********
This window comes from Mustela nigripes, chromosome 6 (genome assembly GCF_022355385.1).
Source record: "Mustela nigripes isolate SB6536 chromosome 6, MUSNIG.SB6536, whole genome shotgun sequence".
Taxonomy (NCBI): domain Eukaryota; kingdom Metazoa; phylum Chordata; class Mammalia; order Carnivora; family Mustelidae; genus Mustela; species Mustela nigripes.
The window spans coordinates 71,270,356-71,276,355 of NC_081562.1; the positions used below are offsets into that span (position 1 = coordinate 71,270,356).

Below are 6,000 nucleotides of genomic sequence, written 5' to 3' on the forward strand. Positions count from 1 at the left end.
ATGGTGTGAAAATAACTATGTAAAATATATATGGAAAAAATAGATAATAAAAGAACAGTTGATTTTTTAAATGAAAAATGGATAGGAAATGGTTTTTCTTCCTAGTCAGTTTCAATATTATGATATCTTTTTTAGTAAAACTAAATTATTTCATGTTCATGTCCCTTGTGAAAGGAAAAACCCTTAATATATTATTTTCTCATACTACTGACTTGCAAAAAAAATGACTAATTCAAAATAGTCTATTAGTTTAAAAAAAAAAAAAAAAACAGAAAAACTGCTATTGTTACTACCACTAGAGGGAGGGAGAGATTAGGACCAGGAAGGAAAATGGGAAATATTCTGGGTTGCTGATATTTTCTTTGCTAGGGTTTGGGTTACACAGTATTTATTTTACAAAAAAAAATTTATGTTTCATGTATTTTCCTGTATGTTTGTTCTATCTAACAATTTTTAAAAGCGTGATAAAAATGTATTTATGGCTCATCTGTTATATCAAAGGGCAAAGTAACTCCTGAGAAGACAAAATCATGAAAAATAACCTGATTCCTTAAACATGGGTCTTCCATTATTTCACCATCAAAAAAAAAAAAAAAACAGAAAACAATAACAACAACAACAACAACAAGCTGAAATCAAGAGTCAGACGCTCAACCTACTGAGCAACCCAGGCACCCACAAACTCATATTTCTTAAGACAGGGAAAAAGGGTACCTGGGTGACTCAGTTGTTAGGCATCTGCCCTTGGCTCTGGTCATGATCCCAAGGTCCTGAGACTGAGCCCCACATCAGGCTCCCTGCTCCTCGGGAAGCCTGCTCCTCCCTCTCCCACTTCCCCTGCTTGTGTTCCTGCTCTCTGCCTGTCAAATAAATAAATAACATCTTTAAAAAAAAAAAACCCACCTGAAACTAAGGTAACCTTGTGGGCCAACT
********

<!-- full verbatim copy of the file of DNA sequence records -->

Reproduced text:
This window comes from Mustela nigripes, chromosome 6 (genome assembly GCF_022355385.1).
Source record: "Mustela nigripes isolate SB6536 chromosome 6, MUSNIG.SB6536, whole genome shotgun sequence".
Taxonomy (NCBI): domain Eukaryota; kingdom Metazoa; phylum Chordata; class Mammalia; order Carnivora; family Mustelidae; genus Mustela; species Mustela nigripes.
The window spans coordinates 71,270,356-71,276,355 of NC_081562.1; the positions used below are offsets into that span (position 1 = coordinate 71,270,356).

Below are 6,000 nucleotides of genomic sequence, written 5' to 3' on the forward strand. Positions count from 1 at the left end.
ATGGTGTGAAAATAACTATGTAAAATATATATGGAAAAAATAGATAATAAAAGAACAGTTGATTTTTTAAATGAAAAATGGATAGGAAATGGTTTTTCTTCCTAGTCAGTTTCAATATTATGATATCTTTTTTAGTAAAACTAAATTATTTCATGTTCATGTCCCTTGTGAAAGGAAAAACCCTTAATATATTATTTTCTCATACTACTGACTTGCAAAAAAAATGACTAATTCAAAATAGTCTATTAGTTTAAAAAAAAAAAAAAAAACAGAAAAACTGCTATTGTTACTACCACTAGAGGGAGGGAGAGATTAGGACCAGGAAGGAAAATGGGAAATATTCTGGGTTGCTGATATTTTCTTTGCTAGGGTTTGGGTTACACAGTATTTATTTTACAAAAAAAAATTTATGTTTCATGTATTTTCCTGTATGTTTGTTCTATCTAACAATTTTTAAAAGCGTGATAAAAATGTATTTATGGCTCATCTGTTATATCAAAGGGCAAAGTAACTCCTGAGAAGACAAAATCATGAAAAATAACCTGATTCCTTAAACATGGGTCTTCCATTATTTCACCATCAAAAAAAAAAAAAAAACAGAAAACAATAACAACAACAACAACAACAAGCTGAAATCAAGAGTCAGACGCTCAACCTACTGAGCAACCCAGGCACCCACAAACTCATATTTCTTAAGACAGGGAAAAAGGGTACCTGGGTGACTCAGTTGTTAGGCATCTGCCCTTGGCTCTGGTCATGATCCCAAGGTCCTGAGACTGAGCCCCACATCAGGCTCCCTGCTCCTCGGGAAGCCTGCTCCTCCCTCTCCCACTTCCCCTGCTTGTGTTCCTGCTCTCTGCCTGTCAAATAAATAAATAACATCTTTAAAAAAAAAAAACCCACCTGAAACTAAGGTAACCTTGTGGGCCAACT